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  • David Brady

Authentic Listening

Updated: Apr 23




Being authentic is being open to everything that is happening now. Most people I speak with confuse being authentic with being truthful that's not to say that you should ever lie but being authentic runs deeper than just being truthful. Being authentic means you're living in the moment listening intently, understanding where someone is coming to you from as far as their speech and body language is telling you.

People's speech and body language will be connected to their past, how they were raised, and in what part of the world they spent their formative years help to form how they communicate. Understanding the social cues as far as they relate to this individual or that individual most importantly the person that you're trying to have an authentic dialogue with is extremely important. So how is it we are to master all of these different contextual understandings. Based on geographic, economic, and Social dynamics there have to be millions.

I'm sure there are a lot of classes you could attend that could try to put into words this understanding but I found what works best for me is to come to each conversation without my own bias. By doing so I'm able to hear what the person is trying to say to me not how the person's words are viewed from my world perspective.

A painter explained getting rid of bias in the process of creating this way. You come into a room with all these other people "your bias" and you're staring at this blank canvas, eventually, you start to develop a dialogue with the canvas. One by one the people you came in with leave the room and you continue this dialogue with the canvas. Eventually, if you're lucky you leave the room but the conversation continues to develop with the canvas and in the end, you have something truly authentic.

So how do we leave our bias at the door? One way is to understand it's not about you it's about what the person is trying to say. Take yourself out of the scenario, If you weren't there and the person was having this conversation by themselves how would you understand it.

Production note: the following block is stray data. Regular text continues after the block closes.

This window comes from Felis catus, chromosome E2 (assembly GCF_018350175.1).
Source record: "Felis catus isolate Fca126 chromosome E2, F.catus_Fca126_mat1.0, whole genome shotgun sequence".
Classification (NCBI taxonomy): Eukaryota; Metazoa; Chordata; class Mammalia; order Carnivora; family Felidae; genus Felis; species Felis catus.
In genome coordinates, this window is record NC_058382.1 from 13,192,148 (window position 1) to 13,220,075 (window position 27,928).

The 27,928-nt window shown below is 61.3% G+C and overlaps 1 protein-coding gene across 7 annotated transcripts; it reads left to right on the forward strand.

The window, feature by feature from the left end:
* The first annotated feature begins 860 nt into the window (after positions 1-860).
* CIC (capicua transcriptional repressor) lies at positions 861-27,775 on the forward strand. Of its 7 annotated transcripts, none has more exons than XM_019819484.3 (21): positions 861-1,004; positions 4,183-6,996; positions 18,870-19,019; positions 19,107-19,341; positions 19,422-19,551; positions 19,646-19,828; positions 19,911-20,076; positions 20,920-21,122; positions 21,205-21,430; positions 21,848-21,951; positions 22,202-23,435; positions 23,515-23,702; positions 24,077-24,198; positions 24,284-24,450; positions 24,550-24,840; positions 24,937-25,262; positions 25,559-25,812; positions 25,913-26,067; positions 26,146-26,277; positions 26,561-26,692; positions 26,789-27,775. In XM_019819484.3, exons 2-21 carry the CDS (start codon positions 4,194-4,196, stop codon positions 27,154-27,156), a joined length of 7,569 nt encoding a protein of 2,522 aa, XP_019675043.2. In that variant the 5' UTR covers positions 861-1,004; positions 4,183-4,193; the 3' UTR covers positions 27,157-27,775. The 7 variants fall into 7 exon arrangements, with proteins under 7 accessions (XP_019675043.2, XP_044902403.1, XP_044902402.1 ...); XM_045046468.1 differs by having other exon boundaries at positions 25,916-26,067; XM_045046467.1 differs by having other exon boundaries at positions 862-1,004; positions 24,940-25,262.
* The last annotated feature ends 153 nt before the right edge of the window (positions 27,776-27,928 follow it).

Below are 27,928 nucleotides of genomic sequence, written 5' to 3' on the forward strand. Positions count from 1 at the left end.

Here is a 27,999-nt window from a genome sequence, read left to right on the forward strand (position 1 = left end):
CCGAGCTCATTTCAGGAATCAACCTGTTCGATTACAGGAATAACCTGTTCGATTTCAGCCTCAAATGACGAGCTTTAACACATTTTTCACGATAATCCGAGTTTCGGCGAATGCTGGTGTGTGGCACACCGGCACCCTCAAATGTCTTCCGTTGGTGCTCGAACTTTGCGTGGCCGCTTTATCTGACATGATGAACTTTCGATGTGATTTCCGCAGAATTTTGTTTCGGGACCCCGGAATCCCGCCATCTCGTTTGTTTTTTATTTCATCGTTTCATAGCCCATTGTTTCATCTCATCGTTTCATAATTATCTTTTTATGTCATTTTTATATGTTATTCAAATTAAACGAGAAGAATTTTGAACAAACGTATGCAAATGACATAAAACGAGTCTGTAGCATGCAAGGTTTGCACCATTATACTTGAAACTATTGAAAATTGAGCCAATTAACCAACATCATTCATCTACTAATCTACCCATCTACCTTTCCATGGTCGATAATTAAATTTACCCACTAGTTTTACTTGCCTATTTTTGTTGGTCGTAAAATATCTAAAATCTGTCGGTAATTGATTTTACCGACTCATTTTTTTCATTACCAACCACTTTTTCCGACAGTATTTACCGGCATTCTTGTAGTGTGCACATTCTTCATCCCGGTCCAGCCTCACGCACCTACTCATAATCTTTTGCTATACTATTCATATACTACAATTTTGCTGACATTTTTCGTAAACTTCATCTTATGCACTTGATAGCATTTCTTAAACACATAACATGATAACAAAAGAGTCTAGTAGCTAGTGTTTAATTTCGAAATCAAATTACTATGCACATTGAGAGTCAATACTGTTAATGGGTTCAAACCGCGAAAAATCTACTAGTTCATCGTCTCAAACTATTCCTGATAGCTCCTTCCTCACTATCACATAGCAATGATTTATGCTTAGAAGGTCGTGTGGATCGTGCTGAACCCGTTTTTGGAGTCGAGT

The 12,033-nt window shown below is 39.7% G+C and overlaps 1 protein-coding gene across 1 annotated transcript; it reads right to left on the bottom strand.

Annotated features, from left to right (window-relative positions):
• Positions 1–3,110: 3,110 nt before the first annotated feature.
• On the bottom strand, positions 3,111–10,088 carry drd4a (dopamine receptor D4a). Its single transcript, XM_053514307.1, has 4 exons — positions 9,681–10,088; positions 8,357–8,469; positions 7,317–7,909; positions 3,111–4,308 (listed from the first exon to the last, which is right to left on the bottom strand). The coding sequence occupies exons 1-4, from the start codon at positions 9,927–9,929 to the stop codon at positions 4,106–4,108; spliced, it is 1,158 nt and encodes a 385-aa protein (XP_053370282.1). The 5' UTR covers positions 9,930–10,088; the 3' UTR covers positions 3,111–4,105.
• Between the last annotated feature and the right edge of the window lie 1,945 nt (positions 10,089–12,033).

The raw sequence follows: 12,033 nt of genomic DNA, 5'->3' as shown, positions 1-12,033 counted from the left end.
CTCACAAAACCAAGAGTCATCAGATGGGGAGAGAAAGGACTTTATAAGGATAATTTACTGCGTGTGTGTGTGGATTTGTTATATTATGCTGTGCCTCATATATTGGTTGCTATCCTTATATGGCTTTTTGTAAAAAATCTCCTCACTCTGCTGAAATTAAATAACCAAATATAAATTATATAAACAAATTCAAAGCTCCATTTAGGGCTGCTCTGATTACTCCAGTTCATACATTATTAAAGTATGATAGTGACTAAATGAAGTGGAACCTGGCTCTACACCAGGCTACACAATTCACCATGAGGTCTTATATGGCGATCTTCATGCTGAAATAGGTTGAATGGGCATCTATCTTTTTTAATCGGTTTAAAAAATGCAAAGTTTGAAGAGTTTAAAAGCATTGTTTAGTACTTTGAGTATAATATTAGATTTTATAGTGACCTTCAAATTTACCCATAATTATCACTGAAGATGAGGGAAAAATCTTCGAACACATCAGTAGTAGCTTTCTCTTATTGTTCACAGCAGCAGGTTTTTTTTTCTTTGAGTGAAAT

When we fight the urge to speak just to be heard or interject our understanding of something we allow for the person to uninterruptedly say everything they are trying to get out. It's amazing sometimes what happens, a person feels connected to, allowing for a true synergy to take place. fighting the urge to speak or have the answer to someone's problem is difficult at first. Over time you will begin to see the fruits of this labor when people have their own a-ha moments.

I can remember a fundraiser I attended with my wife not long ago. As the two of us made our way around the party with her introducing me to people as we went. I can recall being introduced to a young man. He had recently made a big transition in his life and he was eager to talk about it. At that moment my wife made her exit to talk with someone waving her over. I asked this young man how this change was going for him. Over the next few minutes, he spoke about all of the challenges he was facing and how it was affecting him. I allowed him to speak uninterrupted only asking some clarifying questions. When he seemed done he thanked me for listening and I told it was my pleaser to hear him.

A few days later my wife came home from work and as we were preparing dinner she said to me what did you say to that young man at the party. I told her nothing, I just let him tell me his story why? Well, he came into my office today and asked me to tell you thank you, and that everything worked out great. I said that's nice to hear.

The thing is you never know where or when just listening is going to be the greatest gift you can give another person, so why not show up every time.

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